Crossroads of challenging times in Apparel Industry
Pressures in the apparel industry are complex, multidimensional, and not easy to classify. However, based on the review of experiences shared by the peers in the industry, they are classified into four categories and discussed in the paper.
Uncertainty is the biggest challenge facing the apparel industry in recent days. The economic situation in Europe and the US, swings in commodity prices, labour shortages and rising costs, all add up to a worrying situation. In this challenging scenario branded apparel manufacturers have faced severe pressures from various sources over the last few years, including mass merchants, retail private label brands and agile vertical retailers. Each one threatens to further erode prices and margins while demanding faster sell-through as well as increased speed and flexibility. Pressures in the apparel industry are complex, multidimensional, and not easy to classify. However, based on the review of experiences shared by the peers in the industry, I have classified them in four categories:
- Market pressure
- Technological pressure
- Environmental pressure
- Social and legal pressure
In the apparel industry, fashions change at lightning speed, and new trends and consumer preferences emerge at the blink of an eye – today, even more than in the past. Apparel brand-owners are under pressure to formulate winning strategies to achieve a competitive price. They are in expectation to get their products from the design centre to the store faster than ever, and retailers must stock and sell those products immediately while consumer interest is at its highest – and before the next selling season begins.
Gross margins on apparel have dropped significantly in the past two years as a result of the global economic turmoil, as retailers have slashed prices to move merchandise. This has put renewed pressure on retailers to be more efficient with their labour allocation in order to recoup a few percentage points of margin lost by price-cutting.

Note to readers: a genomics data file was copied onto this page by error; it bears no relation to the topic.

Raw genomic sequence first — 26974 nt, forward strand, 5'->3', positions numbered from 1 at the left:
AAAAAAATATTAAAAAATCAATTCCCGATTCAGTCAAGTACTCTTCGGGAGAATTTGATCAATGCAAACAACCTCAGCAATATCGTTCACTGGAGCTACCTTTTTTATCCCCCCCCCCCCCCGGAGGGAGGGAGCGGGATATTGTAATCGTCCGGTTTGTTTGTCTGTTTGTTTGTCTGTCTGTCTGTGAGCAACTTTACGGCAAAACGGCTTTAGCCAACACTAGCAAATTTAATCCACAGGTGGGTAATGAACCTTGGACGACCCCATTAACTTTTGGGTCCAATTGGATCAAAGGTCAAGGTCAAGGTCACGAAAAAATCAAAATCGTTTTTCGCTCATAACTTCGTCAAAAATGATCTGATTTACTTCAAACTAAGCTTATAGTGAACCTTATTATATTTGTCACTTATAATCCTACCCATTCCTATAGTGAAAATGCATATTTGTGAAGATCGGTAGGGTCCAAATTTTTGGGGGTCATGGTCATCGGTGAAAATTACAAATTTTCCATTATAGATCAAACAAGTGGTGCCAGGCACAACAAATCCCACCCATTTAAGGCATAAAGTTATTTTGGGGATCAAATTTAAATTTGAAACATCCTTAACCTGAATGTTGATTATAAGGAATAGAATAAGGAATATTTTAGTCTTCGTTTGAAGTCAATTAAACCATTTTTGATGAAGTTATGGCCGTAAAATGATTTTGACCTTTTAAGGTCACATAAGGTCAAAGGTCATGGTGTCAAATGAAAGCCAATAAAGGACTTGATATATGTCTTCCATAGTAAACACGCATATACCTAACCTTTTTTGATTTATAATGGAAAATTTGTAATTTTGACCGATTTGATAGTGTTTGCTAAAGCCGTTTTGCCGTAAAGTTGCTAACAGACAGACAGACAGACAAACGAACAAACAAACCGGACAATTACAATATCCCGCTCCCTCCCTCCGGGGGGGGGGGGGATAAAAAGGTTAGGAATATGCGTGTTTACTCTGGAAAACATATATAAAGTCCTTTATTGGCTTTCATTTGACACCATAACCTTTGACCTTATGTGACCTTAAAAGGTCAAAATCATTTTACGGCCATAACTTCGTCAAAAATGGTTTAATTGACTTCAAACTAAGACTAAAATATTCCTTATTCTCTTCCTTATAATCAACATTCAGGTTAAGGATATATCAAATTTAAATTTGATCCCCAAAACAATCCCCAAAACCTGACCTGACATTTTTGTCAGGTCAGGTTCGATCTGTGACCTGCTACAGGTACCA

When a product is out of stock and a customer comes in, that customer is highly likely to shop for the product in another store… perhaps unlikely to return again in the future to the original store for that product. It also means that the customer doesn’t buy additional apparel products and accessories, robbing the retailer of important add-on sales and profits. This is more critical than ever to apparel retailers since many have adopted defensive-inventory practices designed to keep only as much inventory in the store as is absolutely needed to avoid overstocks and markdown. This has put significant pressure on retailers to enhance supply chain efficiency by having real time visibility to merchandise levels in their stores and at distribution centres.
At a fundamental level, retailers are in business pressure to sell products that their customers want to buy, and they need to do everything possible to maximize sales. Having the right mix of products, maintaining adequate shelf availability, and keeping prices competitive are all key factors to their long-term success.
With an increased level of competition from low-cost manufacturers around the world, the apparel industry is under tremendous pressure to increase productivity, to improve performance, to improve production quality, and to advance the management systems.
Though the main considerations in the business pressure on apparel particularly in sourcing and manufacturing decisions are lower costs, high productivity, and better quality, however, faced with increasing labour costs, advanced technologies for garment manufacturing processes have been called upon to increase productivity and produce better quality goods, in high volume, in short time cycles, at lower costs. Thus, advanced technologies and conduciveness facing new challenges driven by the intense competition is critical for garment manufacturers to remain competitive and grow. Constant innovation and adoption of new technology become an essential element for competitive advantage in the global market because manufacturing units can maintain quick and flexible responses to market demand using the technologies.